Friday, January 27, 2012

Me in 3D: Live Science Research in a Museum Setting
Janet Petitpas, Senior Associate, London

The new identity exhibit at the Science Museum in London, Who am I?, includes a gallery called Live Science in which real scientists come into the Museum to carry out their research using Museum visitors as volunteers.

The current partnership is called “me in 3D” and involves having one’s face photographed by a three-dimensional camera. The study is in partnership with the National Health Service, the Great Ormond Street Hospital for Children, and the Institute for Child Health in which they are hoping to record the differences in facial shape in order to help improve facial reconstruction surgery. While much is known about the bones of the face, little is known about what makes a face the shape it is and about the skin and muscles that make up our faces. By having more information about our faces, researchers will have greater opportunities to plan and perform the best facial surgery they can in the future.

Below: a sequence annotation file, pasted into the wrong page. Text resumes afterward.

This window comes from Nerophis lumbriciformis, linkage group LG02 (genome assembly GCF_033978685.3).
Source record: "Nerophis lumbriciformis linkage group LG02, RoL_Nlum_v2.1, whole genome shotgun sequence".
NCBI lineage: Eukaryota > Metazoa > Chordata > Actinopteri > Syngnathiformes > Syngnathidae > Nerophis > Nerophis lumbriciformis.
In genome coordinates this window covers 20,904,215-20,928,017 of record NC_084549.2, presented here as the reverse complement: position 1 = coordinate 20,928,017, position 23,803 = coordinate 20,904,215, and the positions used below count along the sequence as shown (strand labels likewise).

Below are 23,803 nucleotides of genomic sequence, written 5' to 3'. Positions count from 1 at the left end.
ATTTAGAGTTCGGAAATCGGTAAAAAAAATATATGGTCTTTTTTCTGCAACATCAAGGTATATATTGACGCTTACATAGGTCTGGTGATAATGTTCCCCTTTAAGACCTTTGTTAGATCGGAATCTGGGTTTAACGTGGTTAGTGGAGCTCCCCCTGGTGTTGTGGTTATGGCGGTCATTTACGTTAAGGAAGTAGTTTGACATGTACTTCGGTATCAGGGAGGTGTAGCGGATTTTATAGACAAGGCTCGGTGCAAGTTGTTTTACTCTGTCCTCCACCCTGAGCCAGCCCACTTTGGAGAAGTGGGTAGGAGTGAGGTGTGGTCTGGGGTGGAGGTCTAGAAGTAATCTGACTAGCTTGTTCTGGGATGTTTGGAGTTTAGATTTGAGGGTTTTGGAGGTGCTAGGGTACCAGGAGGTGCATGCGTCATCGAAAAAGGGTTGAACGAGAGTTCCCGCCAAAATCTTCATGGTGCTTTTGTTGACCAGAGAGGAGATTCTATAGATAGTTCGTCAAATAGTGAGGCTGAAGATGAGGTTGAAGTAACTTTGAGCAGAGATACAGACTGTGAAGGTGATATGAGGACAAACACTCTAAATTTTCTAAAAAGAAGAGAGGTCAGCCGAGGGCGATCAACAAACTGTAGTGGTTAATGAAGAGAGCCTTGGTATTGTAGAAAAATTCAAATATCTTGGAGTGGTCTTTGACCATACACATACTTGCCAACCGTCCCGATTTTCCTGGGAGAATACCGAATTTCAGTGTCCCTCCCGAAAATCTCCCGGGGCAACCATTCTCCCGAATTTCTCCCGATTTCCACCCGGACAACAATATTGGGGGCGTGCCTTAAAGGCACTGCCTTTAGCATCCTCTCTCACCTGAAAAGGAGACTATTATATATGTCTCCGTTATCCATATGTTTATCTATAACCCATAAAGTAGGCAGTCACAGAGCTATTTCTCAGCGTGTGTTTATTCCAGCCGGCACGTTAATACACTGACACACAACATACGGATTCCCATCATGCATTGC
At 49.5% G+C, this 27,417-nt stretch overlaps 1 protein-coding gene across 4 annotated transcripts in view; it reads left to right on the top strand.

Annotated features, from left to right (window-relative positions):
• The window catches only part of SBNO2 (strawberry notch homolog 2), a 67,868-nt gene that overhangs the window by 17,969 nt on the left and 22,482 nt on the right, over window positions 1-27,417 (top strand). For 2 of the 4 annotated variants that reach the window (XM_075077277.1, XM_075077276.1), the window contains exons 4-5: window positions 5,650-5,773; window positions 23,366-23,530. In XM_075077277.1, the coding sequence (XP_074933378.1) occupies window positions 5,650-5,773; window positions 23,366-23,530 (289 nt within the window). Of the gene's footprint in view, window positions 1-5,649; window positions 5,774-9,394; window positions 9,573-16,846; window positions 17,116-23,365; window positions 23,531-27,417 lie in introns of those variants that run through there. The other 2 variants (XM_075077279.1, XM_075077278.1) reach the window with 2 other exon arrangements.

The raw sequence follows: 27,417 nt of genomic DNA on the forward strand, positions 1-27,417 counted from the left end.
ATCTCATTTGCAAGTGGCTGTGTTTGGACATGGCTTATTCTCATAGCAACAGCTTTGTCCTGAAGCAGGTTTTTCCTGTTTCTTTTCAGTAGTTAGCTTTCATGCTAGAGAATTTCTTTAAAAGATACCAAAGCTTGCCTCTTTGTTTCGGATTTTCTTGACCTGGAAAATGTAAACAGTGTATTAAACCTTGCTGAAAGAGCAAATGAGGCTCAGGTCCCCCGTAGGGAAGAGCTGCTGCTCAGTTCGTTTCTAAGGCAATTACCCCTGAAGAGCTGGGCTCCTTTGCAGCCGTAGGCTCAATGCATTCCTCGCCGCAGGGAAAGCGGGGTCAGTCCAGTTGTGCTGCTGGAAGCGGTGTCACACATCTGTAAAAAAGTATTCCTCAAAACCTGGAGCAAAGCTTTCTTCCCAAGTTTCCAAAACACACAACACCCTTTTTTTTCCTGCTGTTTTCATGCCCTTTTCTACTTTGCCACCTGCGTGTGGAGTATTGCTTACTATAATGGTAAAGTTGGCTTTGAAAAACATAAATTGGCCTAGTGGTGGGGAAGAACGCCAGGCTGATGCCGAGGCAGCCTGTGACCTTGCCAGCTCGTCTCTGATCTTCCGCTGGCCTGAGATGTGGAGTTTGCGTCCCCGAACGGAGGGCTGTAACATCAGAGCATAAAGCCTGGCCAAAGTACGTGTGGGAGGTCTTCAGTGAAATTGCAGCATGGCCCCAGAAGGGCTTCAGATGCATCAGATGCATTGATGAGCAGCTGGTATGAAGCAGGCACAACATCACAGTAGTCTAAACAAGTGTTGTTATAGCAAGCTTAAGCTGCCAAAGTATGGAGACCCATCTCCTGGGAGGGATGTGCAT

I went and had my face scanned this week and it was a quick and easy process given that the area was not very crowded. Visitors must sign a release form, which is the most time-consuming part of the process, and then remove any earrings or other metal from their head, put on a paper cap and get ready for your close-up! Apparently nine lenses are used, but all of this is accomplished through what seems like one photo as all photos are taken simultaneously.

Once your photo is taken you get a slip with a copy of your release and a sticker with your number on it. There are computers located in the area in which you can access and manipulate your image - I assumed I could go home and access my image from home, but that doesn't seem to be the case. It would certainly be an improvement if you could also access your image at home with your personal access number, but it was satisfying to feel like part of a bigger project that might benefit children and adults in the future.

How are you using live science or resources in your community to link science to your visitors?